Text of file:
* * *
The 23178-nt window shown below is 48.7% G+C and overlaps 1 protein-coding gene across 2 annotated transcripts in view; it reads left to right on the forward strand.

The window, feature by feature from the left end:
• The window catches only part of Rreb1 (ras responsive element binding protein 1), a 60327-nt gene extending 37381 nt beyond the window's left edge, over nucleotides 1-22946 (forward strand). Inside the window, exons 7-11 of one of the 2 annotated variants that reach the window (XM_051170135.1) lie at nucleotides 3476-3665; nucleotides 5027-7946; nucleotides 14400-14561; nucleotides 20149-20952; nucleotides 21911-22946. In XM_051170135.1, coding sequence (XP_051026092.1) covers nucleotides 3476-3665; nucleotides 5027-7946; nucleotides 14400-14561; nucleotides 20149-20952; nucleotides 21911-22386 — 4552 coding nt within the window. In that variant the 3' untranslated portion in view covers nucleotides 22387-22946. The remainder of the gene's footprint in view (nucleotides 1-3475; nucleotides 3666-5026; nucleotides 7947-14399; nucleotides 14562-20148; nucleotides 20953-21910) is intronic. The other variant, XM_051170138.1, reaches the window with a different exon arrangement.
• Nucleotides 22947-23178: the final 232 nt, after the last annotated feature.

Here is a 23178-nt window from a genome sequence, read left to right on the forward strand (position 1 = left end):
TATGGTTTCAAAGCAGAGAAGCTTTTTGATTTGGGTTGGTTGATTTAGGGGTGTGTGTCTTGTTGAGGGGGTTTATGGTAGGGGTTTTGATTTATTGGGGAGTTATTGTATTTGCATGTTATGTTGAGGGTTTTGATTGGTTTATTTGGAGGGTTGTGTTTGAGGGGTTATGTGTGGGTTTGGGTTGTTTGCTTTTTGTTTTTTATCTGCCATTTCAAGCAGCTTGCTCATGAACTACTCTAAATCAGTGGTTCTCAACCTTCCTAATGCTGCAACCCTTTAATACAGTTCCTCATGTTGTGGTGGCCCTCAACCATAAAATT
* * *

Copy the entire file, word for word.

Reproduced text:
The 23178-nt window shown below is 48.7% G+C and overlaps 1 protein-coding gene across 2 annotated transcripts in view; it reads left to right on the forward strand.

The window, feature by feature from the left end:
• The window catches only part of Rreb1 (ras responsive element binding protein 1), a 60327-nt gene extending 37381 nt beyond the window's left edge, over nucleotides 1-22946 (forward strand). Inside the window, exons 7-11 of one of the 2 annotated variants that reach the window (XM_051170135.1) lie at nucleotides 3476-3665; nucleotides 5027-7946; nucleotides 14400-14561; nucleotides 20149-20952; nucleotides 21911-22946. In XM_051170135.1, coding sequence (XP_051026092.1) covers nucleotides 3476-3665; nucleotides 5027-7946; nucleotides 14400-14561; nucleotides 20149-20952; nucleotides 21911-22386 — 4552 coding nt within the window. In that variant the 3' untranslated portion in view covers nucleotides 22387-22946. The remainder of the gene's footprint in view (nucleotides 1-3475; nucleotides 3666-5026; nucleotides 7947-14399; nucleotides 14562-20148; nucleotides 20953-21910) is intronic. The other variant, XM_051170138.1, reaches the window with a different exon arrangement.
• Nucleotides 22947-23178: the final 232 nt, after the last annotated feature.

Here is a 23178-nt window from a genome sequence, read left to right on the forward strand (position 1 = left end):
TATGGTTTCAAAGCAGAGAAGCTTTTTGATTTGGGTTGGTTGATTTAGGGGTGTGTGTCTTGTTGAGGGGGTTTATGGTAGGGGTTTTGATTTATTGGGGAGTTATTGTATTTGCATGTTATGTTGAGGGTTTTGATTGGTTTATTTGGAGGGTTGTGTTTGAGGGGTTATGTGTGGGTTTGGGTTGTTTGCTTTTTGTTTTTTATCTGCCATTTCAAGCAGCTTGCTCATGAACTACTCTAAATCAGTGGTTCTCAACCTTCCTAATGCTGCAACCCTTTAATACAGTTCCTCATGTTGTGGTGGCCCTCAACCATAAAATT